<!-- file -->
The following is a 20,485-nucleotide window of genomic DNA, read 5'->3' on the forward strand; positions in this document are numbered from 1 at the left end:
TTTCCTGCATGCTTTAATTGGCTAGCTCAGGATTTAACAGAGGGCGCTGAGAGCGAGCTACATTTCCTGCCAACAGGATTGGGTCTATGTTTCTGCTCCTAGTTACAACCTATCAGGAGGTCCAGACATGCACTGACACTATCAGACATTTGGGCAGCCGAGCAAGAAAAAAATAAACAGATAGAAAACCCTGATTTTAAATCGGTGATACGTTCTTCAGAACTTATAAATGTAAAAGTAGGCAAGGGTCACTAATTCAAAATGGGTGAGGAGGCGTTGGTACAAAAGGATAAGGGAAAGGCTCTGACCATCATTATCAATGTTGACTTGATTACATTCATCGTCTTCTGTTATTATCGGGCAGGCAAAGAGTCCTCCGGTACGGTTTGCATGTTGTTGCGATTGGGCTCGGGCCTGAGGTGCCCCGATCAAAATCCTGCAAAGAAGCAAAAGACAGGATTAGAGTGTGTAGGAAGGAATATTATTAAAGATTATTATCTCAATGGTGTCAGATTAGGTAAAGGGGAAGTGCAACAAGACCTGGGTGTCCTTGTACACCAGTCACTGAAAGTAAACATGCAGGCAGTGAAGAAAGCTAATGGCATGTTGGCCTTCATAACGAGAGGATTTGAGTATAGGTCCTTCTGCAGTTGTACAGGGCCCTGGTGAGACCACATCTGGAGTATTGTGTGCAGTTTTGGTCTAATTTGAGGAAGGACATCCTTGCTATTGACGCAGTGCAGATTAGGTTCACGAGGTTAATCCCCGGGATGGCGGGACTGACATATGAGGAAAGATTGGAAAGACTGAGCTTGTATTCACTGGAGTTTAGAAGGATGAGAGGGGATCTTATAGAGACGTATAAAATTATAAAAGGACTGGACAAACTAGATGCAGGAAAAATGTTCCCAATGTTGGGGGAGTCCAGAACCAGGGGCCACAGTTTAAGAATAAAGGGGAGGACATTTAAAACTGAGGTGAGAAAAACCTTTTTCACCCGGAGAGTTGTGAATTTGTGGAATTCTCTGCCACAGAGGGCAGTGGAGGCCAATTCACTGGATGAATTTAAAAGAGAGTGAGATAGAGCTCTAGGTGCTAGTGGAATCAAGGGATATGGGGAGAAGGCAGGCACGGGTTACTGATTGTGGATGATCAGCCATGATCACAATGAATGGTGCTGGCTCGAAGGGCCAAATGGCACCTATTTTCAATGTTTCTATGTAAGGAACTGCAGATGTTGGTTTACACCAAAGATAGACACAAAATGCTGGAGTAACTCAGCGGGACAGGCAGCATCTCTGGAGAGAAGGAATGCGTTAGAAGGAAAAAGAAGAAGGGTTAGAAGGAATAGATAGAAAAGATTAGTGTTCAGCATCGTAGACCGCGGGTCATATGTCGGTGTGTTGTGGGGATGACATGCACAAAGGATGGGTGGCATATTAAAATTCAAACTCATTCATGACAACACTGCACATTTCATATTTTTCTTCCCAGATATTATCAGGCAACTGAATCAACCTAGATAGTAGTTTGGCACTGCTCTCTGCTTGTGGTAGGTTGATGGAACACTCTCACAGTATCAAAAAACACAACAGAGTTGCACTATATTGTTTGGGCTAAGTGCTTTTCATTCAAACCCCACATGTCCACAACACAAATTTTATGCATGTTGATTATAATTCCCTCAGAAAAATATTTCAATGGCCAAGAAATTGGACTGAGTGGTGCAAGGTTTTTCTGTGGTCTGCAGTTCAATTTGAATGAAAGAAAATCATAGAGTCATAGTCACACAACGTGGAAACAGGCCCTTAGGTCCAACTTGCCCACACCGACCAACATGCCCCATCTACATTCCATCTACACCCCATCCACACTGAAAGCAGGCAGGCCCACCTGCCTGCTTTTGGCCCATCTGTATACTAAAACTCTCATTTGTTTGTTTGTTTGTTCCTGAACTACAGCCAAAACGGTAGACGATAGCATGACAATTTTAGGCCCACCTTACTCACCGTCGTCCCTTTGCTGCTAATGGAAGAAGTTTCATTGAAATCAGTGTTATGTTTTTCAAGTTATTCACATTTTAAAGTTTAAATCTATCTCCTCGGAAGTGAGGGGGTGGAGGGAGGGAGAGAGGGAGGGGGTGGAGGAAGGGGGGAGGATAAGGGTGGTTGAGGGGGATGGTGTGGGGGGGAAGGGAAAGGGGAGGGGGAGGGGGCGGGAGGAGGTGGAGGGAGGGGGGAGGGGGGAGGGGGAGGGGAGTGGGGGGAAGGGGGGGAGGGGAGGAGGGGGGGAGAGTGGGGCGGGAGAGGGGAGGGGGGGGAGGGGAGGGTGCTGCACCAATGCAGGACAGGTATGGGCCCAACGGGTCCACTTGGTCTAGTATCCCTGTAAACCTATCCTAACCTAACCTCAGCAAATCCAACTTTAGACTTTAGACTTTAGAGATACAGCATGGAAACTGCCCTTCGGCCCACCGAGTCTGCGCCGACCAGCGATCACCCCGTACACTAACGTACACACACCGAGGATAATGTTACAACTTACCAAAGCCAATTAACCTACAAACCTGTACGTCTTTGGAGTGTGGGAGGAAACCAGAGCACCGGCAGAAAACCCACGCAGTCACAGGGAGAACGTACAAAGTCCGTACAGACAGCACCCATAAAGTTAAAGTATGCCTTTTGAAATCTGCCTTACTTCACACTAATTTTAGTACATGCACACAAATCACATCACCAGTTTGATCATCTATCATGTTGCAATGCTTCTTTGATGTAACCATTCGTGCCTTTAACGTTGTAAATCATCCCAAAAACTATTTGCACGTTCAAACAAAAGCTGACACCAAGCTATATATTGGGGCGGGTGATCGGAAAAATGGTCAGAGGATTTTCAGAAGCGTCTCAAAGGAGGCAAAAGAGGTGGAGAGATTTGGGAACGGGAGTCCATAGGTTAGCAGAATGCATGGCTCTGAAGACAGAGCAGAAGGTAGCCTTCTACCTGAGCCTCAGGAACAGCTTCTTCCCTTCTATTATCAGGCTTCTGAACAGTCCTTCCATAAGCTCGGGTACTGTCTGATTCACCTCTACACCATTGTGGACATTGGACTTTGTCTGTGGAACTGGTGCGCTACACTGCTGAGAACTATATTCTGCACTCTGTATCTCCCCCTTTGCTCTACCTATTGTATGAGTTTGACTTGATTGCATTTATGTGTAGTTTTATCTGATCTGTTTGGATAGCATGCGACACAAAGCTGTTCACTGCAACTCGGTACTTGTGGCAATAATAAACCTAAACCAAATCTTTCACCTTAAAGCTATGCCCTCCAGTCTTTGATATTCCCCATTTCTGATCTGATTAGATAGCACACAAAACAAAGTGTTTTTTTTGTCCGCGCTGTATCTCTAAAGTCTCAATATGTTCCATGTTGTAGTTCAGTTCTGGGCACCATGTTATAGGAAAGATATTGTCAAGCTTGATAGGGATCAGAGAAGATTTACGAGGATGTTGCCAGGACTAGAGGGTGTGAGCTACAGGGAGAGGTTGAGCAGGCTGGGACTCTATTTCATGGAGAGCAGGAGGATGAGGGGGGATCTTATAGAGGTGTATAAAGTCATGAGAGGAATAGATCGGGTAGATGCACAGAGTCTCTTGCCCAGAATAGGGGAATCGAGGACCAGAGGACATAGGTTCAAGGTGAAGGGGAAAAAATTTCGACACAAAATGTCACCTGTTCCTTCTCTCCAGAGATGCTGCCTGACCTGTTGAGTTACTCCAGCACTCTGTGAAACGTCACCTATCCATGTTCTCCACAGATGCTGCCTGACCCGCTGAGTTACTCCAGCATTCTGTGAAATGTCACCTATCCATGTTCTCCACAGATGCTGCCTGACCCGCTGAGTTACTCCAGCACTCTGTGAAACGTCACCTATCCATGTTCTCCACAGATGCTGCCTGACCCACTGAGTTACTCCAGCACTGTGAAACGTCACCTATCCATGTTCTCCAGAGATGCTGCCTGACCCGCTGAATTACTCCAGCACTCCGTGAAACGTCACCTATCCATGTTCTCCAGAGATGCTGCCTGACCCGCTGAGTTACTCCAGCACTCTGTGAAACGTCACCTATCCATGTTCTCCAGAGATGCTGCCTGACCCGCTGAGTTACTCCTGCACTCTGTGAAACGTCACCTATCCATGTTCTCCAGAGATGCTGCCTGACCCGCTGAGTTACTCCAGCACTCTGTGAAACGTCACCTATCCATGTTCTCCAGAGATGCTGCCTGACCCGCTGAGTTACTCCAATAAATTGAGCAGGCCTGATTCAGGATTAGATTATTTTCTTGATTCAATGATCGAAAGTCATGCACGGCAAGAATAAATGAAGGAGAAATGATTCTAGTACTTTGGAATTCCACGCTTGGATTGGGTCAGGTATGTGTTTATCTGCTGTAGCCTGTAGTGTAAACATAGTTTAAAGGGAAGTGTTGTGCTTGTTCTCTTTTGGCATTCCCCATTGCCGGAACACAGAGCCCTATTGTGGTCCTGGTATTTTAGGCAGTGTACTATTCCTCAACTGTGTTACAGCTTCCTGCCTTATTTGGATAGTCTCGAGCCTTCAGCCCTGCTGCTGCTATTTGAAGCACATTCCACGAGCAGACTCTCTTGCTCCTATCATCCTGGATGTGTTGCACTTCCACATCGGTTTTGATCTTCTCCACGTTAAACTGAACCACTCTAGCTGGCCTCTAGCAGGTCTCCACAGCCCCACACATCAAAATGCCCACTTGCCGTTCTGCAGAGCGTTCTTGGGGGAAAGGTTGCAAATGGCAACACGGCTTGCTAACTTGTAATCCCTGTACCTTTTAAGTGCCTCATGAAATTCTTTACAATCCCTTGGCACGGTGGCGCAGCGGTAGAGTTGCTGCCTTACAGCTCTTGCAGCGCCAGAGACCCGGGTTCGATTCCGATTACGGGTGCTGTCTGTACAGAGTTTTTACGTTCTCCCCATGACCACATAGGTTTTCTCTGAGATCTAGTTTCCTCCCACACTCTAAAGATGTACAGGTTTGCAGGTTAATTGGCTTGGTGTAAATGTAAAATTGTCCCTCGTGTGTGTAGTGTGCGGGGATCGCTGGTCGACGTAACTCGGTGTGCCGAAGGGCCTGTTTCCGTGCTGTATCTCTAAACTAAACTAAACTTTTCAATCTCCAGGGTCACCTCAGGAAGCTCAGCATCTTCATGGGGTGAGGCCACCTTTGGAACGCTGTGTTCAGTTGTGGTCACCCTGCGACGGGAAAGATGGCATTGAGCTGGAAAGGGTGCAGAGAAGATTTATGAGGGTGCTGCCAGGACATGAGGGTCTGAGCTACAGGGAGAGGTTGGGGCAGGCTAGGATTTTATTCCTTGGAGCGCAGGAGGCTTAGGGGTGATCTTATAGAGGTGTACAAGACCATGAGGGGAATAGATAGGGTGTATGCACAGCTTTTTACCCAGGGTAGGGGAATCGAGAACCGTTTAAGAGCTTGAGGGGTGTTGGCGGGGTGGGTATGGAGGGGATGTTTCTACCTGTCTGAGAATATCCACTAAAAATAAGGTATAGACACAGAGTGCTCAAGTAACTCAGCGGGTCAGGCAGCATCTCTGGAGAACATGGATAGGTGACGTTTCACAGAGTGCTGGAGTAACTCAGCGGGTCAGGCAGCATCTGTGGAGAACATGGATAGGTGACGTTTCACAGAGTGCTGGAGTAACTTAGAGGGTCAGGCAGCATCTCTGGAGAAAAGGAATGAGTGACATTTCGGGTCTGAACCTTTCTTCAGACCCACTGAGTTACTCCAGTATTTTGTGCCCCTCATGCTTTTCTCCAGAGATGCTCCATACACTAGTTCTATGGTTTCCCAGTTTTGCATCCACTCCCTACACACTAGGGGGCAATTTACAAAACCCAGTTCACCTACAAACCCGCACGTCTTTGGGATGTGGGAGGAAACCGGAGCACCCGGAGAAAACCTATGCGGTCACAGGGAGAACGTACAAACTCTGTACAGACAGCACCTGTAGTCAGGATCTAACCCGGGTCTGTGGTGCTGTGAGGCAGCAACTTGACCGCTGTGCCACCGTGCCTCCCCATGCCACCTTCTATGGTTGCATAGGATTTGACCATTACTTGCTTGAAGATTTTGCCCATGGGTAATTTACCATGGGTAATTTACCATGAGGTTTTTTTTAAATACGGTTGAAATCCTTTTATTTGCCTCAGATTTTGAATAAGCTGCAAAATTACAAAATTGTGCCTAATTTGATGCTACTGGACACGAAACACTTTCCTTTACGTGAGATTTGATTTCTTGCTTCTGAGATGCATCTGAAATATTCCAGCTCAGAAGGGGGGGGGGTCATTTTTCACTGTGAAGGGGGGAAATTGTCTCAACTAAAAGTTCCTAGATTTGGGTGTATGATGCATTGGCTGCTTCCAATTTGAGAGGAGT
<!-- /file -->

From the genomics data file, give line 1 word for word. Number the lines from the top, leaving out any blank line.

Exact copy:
The following is a 20,485-nucleotide window of genomic DNA, read 5'->3' on the forward strand; positions in this document are numbered from 1 at the left end: